This feels a little like déjà vu. The country’s top cable and satellite TV providers just wrapped up another quarter of record subscriber declines as customers flee traditional pay-television distributors in favor of streaming and on-demand services, according to a research note from MoffettNathanson. Combined declines for the second quarter of 2017 came close to a million subscribers, the firm estimates, with Dish Network, DirectTV, and AT&T hit especially hard. As bad as it was, the customer exodus was not as bad as some analysts had predicted, prompting analyst Craig Moffett to ask the question, “Is ‘not as worse’ even a thing?”
“[Y]es, things are getting worse,” Moffett wrote. “But at least in Q2 they got worse more slowly. Less worse. Or, not as worse. Or, well, you get the idea.”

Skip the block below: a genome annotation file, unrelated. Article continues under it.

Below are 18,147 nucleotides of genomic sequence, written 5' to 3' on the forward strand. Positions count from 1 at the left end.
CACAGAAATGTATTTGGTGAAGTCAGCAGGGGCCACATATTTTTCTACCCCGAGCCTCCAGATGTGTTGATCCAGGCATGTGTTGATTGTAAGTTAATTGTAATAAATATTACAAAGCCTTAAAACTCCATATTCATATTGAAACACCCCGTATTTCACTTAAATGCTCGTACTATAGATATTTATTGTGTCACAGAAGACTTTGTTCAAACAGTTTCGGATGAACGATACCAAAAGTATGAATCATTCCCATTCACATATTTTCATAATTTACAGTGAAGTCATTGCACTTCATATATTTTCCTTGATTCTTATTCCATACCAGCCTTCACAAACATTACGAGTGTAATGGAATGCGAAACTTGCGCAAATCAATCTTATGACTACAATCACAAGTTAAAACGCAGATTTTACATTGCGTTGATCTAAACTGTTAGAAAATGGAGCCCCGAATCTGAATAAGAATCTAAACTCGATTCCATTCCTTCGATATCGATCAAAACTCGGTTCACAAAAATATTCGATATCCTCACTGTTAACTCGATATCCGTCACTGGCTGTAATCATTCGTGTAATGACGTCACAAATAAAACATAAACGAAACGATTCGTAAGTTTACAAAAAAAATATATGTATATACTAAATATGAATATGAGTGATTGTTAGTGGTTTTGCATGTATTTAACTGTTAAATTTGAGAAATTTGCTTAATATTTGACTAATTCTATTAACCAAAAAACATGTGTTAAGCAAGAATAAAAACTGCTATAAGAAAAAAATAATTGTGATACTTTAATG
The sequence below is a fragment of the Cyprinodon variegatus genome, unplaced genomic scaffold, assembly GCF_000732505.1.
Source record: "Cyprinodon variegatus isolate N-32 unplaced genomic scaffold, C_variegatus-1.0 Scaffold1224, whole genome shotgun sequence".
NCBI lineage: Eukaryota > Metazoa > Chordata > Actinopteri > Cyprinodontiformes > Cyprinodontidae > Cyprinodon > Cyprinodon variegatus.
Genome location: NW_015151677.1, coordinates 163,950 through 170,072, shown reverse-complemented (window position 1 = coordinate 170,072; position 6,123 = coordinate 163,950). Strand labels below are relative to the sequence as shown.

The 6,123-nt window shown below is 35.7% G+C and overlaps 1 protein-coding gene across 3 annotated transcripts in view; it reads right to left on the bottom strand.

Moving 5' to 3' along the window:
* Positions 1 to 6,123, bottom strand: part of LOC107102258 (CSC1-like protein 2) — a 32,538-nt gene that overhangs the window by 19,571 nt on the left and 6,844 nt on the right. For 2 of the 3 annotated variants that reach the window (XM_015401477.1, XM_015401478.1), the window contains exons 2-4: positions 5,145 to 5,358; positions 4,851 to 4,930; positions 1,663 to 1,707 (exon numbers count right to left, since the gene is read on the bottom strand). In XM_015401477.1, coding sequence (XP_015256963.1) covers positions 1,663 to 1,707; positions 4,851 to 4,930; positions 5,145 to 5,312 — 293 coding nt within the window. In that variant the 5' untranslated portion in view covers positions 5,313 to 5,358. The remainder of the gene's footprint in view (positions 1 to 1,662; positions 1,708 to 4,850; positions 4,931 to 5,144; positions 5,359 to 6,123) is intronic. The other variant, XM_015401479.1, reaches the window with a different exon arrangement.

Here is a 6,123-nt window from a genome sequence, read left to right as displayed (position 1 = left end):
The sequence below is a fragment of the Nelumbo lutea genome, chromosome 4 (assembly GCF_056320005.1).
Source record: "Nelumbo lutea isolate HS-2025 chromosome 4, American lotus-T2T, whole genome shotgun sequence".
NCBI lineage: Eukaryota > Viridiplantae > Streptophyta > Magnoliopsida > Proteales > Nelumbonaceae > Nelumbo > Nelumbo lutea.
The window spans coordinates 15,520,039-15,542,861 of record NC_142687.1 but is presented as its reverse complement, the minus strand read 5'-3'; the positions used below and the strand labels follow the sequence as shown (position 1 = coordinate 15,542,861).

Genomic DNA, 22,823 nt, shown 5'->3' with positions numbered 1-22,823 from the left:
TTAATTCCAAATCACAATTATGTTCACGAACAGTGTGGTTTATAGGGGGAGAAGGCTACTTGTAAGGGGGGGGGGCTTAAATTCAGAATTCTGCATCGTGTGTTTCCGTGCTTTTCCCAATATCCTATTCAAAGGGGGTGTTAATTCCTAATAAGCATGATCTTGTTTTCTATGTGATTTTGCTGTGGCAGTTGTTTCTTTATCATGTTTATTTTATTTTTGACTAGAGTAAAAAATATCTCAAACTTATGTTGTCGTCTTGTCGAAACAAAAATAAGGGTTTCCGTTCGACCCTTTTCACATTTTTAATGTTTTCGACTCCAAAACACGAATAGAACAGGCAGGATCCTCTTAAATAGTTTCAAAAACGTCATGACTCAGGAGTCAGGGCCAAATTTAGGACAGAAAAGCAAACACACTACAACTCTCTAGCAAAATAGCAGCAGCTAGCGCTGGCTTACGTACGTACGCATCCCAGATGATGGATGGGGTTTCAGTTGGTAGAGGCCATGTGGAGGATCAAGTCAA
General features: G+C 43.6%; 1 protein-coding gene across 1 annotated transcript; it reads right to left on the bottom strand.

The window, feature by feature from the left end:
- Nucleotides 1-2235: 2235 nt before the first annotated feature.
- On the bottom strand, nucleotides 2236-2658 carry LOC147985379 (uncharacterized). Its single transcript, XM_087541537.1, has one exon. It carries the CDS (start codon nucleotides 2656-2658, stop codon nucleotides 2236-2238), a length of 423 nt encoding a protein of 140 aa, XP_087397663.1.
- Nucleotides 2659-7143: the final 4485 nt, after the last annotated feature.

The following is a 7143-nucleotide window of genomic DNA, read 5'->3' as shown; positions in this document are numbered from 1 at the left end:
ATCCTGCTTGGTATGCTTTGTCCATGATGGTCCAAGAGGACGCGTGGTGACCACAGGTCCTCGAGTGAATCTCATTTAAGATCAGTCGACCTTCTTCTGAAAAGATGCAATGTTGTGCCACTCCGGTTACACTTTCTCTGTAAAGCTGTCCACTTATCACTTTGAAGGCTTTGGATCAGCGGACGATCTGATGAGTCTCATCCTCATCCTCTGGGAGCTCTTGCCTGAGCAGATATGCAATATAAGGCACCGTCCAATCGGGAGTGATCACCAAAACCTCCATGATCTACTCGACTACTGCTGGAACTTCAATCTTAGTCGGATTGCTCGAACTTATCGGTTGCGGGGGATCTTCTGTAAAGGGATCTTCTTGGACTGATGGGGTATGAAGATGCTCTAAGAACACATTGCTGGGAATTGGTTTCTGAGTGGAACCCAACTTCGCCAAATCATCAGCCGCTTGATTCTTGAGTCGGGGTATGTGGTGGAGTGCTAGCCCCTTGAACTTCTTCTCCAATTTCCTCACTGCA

If all this sounds familiar, it’s because three months ago, the industry had just logged its worst quarter in history, losing an estimated 762,000 pay-TV subscribers. This time around, that number has jumped to 941,000 subscribers. Even Comcast, which had been bucking the trend over the last few quarters, ended Q2 with a net loss of 34,000 pay-TV customers.
What’s really interesting is to look at the trend over the last two years. Traditional pay-TV providers–that is, if you don’t factor in streaming services–saw combined subscription declines of more than a half-million customers per quarter in five of the last nine consecutive quarters. In only one of those quarters was there a net growth.